Chinese web giant Tencent ditched a plan for a domestic launch of PlayerUnknown’s Battlegrounds (PUBG), one of its most popular global titles, apparently because of a regulatory crackdown, Financial Times (FT) reported.

A message posted on the game’s official social media account stated the game had been removed for maintenance, and directed users to instead download a new multiplayer battle title called Heping Jingying, or Elite Force for Peace.

Sensor Tower reported PUBG was downloaded 11 million times worldwide in March 2019 and generated $23 million in revenue. However, none of this money came from China, which in addition to being Tencent’s home market is the biggest gaming market in the world.

This is because regulation in country has meant Tencent cannot sell subscriptions or in-app purchases for PUBG and other titles.

This is part of the country’s strategy to control the number of new online games published following concerns about an increase in eye problems among the country’s young people.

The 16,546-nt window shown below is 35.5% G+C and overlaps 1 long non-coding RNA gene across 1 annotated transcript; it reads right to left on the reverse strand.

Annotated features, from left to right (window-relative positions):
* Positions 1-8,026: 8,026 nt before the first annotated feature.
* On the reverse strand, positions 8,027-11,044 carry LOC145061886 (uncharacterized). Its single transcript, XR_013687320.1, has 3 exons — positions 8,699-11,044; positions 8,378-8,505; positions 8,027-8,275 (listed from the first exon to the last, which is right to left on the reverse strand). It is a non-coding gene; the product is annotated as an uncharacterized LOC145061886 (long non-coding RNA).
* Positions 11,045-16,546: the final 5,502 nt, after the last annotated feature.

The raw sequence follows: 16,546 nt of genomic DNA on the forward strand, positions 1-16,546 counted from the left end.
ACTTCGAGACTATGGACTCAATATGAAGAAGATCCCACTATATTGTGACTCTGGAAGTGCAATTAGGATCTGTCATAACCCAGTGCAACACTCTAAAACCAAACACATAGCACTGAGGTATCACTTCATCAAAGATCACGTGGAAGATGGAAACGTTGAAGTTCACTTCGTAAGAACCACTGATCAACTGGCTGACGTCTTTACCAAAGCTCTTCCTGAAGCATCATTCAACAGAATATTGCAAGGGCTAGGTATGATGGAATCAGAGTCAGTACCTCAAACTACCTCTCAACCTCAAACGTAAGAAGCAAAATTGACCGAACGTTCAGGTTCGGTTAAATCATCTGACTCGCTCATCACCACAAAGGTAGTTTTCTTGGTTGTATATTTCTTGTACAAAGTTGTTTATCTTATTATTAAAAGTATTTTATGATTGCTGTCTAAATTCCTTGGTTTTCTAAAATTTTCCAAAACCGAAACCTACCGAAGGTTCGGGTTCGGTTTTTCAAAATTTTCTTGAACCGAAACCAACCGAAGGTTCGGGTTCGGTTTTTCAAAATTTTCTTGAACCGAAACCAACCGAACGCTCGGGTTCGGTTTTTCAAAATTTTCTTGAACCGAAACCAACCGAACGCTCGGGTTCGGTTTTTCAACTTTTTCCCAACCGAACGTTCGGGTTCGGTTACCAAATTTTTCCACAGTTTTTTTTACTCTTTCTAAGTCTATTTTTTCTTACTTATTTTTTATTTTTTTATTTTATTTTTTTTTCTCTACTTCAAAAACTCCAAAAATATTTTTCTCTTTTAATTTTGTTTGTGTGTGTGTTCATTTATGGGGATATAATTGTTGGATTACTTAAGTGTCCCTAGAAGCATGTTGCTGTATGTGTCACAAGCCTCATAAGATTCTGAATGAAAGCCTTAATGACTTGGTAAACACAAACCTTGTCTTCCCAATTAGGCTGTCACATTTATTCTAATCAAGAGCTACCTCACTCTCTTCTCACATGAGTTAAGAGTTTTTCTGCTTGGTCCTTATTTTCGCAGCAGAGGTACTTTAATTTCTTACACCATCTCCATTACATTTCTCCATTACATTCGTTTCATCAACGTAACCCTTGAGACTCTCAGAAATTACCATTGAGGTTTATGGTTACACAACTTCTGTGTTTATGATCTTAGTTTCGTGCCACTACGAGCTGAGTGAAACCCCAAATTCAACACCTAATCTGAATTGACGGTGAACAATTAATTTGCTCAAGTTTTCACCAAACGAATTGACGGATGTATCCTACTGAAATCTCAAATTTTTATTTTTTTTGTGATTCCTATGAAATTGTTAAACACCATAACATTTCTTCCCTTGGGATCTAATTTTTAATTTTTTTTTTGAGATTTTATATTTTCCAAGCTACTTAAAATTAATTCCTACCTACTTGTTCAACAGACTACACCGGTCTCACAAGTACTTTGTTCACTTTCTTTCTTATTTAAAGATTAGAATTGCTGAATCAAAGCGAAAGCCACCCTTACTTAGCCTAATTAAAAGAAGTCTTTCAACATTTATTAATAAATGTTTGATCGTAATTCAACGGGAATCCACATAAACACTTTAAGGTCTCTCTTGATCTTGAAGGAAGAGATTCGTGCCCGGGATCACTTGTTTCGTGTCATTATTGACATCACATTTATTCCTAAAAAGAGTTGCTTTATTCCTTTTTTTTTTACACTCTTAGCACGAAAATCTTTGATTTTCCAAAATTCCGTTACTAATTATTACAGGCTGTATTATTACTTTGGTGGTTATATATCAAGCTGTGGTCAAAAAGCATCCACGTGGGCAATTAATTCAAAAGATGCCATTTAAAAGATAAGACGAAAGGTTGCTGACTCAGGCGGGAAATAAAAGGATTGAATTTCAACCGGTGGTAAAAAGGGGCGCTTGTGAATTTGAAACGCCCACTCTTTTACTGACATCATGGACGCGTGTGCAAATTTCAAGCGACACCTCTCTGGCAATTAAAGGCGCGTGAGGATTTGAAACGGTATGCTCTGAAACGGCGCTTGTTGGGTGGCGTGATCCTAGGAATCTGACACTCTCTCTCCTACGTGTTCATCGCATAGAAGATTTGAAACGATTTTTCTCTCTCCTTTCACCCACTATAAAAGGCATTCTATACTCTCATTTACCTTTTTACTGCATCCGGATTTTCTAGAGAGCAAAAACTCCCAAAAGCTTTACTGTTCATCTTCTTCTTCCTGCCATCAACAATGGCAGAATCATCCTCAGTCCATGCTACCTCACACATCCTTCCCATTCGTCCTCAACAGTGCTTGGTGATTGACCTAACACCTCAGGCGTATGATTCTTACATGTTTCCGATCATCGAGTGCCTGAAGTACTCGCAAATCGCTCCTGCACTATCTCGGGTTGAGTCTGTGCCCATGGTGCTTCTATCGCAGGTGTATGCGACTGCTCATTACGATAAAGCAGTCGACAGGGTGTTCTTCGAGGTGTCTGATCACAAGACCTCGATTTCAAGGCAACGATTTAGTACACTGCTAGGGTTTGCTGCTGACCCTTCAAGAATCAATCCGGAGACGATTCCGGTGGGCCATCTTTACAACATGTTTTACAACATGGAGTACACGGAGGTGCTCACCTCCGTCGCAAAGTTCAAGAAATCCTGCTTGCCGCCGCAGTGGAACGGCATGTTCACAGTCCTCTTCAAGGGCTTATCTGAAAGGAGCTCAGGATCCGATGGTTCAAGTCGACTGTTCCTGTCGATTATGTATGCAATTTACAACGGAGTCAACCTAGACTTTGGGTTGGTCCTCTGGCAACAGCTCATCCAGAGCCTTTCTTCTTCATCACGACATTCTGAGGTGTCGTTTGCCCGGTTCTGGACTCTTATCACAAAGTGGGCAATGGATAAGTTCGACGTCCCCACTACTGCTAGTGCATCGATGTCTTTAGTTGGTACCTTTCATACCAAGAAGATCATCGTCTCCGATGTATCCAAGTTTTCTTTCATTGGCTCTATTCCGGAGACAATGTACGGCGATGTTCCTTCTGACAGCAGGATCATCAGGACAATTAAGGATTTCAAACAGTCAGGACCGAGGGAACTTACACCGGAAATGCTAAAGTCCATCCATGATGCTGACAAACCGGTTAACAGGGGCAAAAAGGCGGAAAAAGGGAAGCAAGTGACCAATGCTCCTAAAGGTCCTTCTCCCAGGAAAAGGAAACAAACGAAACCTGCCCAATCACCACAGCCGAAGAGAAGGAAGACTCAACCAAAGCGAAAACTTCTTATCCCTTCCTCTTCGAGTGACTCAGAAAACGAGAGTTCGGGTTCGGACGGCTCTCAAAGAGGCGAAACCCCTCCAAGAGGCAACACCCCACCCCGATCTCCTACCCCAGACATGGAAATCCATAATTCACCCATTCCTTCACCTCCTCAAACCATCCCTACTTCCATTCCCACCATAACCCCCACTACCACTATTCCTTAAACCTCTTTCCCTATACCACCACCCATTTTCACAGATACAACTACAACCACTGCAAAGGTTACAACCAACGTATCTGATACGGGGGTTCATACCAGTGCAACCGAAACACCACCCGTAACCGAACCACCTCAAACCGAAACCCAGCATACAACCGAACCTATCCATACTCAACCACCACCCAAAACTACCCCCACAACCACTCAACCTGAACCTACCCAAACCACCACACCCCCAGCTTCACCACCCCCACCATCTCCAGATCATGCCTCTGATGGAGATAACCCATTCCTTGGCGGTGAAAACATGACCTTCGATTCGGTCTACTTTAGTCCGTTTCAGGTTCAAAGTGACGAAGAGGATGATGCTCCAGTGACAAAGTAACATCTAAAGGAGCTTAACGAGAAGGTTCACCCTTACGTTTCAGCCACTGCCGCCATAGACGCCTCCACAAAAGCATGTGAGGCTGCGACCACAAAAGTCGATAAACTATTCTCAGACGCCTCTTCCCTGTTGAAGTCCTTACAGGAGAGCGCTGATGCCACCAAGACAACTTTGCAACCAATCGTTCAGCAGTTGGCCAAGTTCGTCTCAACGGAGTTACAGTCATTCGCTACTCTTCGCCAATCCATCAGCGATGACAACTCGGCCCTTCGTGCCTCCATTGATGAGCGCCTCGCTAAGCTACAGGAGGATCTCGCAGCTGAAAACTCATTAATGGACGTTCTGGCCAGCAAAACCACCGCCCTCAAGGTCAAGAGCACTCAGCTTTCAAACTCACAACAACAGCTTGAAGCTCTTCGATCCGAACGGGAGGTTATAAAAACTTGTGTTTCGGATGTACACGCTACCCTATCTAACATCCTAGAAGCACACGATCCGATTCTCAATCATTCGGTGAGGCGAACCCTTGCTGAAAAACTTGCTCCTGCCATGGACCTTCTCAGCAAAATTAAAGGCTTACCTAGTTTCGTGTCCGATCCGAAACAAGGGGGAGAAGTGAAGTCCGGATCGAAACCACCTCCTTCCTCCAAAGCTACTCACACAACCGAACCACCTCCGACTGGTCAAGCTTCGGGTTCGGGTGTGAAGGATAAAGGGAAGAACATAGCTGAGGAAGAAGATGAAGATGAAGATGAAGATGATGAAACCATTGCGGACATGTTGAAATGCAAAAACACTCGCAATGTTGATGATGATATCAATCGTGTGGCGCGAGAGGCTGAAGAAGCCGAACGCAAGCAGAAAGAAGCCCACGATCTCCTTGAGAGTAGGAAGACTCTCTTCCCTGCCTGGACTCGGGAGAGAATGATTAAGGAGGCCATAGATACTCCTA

Tencent did get approval for a few games in January, but it seems PUBG was not one of them.

While Elite Force for Peace received approval for in-app purchases, those aged under 16-years cannot register to play. The game is described as having a patriotic theme: FT cited Jefferies analyst Karen Chan as stating the game is “a tribute to the People’s Liberation Army Air Force”.

FT noted Tencent licences PUBG from a South Korean company called Bluehole and suggested the issues it is facing in China may be linked to a 2017 row between the countries regarding a South Korean missle defence system and subsequent Chinese boycott of goods from the country.